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A Short Guide to the Human Genome


Subject Area(s):  BioinformaticsGenomicsGeneticsHandbooksLaboratory Techniques

By Stewart Scherer

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© 2008 • 173 pp., illus., index
Paperback • $29 21.75 (click here to price in UK Pounds)
ISBN  978-087969791-4
You save: 25%

  •     Description    
  •     Contents    
  •     Reviews    
  •     Related Titles    

Description

How many genes are in the human genome? Which genes are commonly associated with genetic diseases? How many mobile elements, simple sequence repeats, or protein kinases are encoded in the genome? What are the largest genes and proteins? How similar are human proteins to those of mouse, yeast, or bacteria?

Although the human genome has been sequenced, it often can be surprisingly difficult to find answers to seemingly simple questions about its characteristics. This convenient handbook, written in question-and-answer format, allows researchers and teachers alike access to basic facts about the human genome.

Using a recent assembly of the human genome sequence, Stewart Scherer has compiled answers to a broad range of questions about the structure and function of the human genome. Answers to each question are presented in a direct, straightforward style. Numerous figures and tables are included to illustrate and summarize the information.

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About the author: Stewart Scherer received a BS in Biology from Caltech in 1977 and a PhD in Biochemistry from Stanford in 1982, and then returned to Caltech for postdoctoral work. From 1986 through 1996 he was in the Microbiology Department of the University of Minnesota. While at Minnesota, he spent time working at the LBL Human Genome Center. Since leaving Minnesota, he has focused on bioinformatics, both in industry and in the analysis of the Candida albicans genome. After lecturing on genomics at Caltech in 2004, his efforts have centered on writing about the human genome.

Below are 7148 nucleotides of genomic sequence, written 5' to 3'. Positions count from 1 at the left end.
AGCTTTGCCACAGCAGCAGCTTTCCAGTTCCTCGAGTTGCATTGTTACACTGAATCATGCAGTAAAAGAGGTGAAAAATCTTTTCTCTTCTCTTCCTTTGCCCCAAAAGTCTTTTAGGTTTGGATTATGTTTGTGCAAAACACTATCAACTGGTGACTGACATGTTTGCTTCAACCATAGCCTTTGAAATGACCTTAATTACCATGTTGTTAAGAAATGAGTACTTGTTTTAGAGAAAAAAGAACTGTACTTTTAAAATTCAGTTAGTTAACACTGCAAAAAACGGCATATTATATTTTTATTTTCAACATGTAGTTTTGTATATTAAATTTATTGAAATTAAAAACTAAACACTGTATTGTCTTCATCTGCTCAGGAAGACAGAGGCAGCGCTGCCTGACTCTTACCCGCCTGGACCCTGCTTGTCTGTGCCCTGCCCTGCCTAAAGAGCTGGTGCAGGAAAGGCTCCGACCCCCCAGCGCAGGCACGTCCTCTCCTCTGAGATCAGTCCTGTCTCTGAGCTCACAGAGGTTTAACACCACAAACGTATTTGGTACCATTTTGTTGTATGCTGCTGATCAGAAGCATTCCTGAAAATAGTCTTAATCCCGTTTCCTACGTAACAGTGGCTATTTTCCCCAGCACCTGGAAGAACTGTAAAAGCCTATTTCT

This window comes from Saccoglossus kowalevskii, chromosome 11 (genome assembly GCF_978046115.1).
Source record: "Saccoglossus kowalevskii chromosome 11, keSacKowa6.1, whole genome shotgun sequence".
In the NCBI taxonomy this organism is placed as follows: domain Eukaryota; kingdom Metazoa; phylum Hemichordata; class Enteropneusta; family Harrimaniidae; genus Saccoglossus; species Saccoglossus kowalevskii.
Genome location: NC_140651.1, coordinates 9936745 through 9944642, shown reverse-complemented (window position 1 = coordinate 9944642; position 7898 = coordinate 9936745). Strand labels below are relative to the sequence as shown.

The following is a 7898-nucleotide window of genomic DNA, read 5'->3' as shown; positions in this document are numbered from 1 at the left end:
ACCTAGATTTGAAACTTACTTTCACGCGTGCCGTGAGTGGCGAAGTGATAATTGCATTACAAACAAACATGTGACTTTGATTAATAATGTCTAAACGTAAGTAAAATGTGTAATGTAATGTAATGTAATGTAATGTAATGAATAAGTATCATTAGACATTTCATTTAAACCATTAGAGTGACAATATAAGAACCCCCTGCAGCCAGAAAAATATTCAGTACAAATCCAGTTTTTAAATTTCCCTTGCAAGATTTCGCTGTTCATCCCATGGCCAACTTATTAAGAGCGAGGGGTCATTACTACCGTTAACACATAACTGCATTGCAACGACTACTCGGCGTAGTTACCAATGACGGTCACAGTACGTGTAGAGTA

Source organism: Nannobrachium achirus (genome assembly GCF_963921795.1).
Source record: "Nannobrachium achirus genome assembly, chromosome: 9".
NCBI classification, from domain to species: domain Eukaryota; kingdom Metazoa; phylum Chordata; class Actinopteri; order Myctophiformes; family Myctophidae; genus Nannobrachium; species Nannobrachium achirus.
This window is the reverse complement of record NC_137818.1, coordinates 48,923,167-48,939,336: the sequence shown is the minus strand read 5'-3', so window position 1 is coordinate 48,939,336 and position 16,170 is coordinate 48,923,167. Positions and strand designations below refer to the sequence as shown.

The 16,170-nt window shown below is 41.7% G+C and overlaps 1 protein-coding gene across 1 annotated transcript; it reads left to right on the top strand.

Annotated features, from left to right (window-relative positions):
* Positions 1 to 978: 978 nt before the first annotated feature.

Contents

1. Introduction
2. DNA and Chromosomes
What Is the Size of Each Chromosome?
What Is the Base Composition of the Nuclear Genome?
What Is the Base Composition of the Mitochondrial Genome?
What Is the Frequency of Each Dinucleotide?
Does Base Composition Vary Among the Chromosomes?
What Are the Frequencies and Sizes of Simple Sequence Repeats?
Which Sequences Are Present at the Centromeres?
What Are the Sequences at the Telomeres?
3. Genes
How Many Protein-coding Genes Are Present in the Genome?
Is Gene Density Uniform Across the Chromosomes?
How Common Are Pseudogenes?
What Is the Size of a Typical Gene?
What Are the Largest Genes?
Which Genes Have the Most Exons?
Does Exon Number Correlate with Gene Size or Protein Size?
What Is the Size of a Typical Exon?
What Is the Size of a Typical Intron?
Which Genes Have the Largest Introns?
Do Gene-rich Chromosomes Have Smaller Genes?
How Are CpG Islands Associated with Genes?
Do Large mRNAs Have Large UTRs?
Which Genes Are Located in the Introns of Other Genes?
Which Genes Are Present in the Mitochondrial Genome?
How Are Genes Organized in the Mitochondrial Genome?
4. RNA
How Are the Ribosomal RNA Genes Organized in the Genome?
Which Transfer RNAs Are Present in the Genome?
Which Genes Host Small Nuclear RNAs and Small Nucleolar RNAs?
How Are microRNA Genes Distributed in the Genome?
What Is the Size Distribution of snRNA Genes and Related Sequences in the Genome?
What Are the Sequences at Splice Junctions?
Which Genes Use RNA Editing?
5. Proteins
What Is the Size of a Typical Protein?
What Is the Amino Acid Composition of a Typical Protein?
How Do Mitochondrial Proteins Differ in Composition from Typical Proteins?
Which Amino Acids Are Commonly Located in the Amino-terminal Region of a Protein?
Which Amino Acids Are Commonly Located in the Carboxy-terminal Region of a Protein?
What Are the Largest Proteins?
Which Proteins Have Large Homopolymer Tracts?
What Proteins Are Rich in Particular Amino Acids?
For Proteins That Are Rich in a Specific Amino Acid, How Are the Residues Distributed Across the Polypeptide Chains?
Which Proteins Lack Specific Amino Acids?
Which Proteins Are Post-translationally Cleaved into Multiple Hormones and Related Peptides
6. Translation and Protein Modification
How Does Codon Usage Vary Among Human Genes?
Which Proteins Contain Selenocysteine?
Which Amino Acids Are Introduced into Proteins by Post-translational Modifications?
Which Sequences Are Associated with the Formylglycine Modification?
Which Proteins Contain γ-Carboxyglutamate?
7. Gene Families
How Are DNA Polymerases Related to Each Other?
How Are the Histone Gene Families Organized?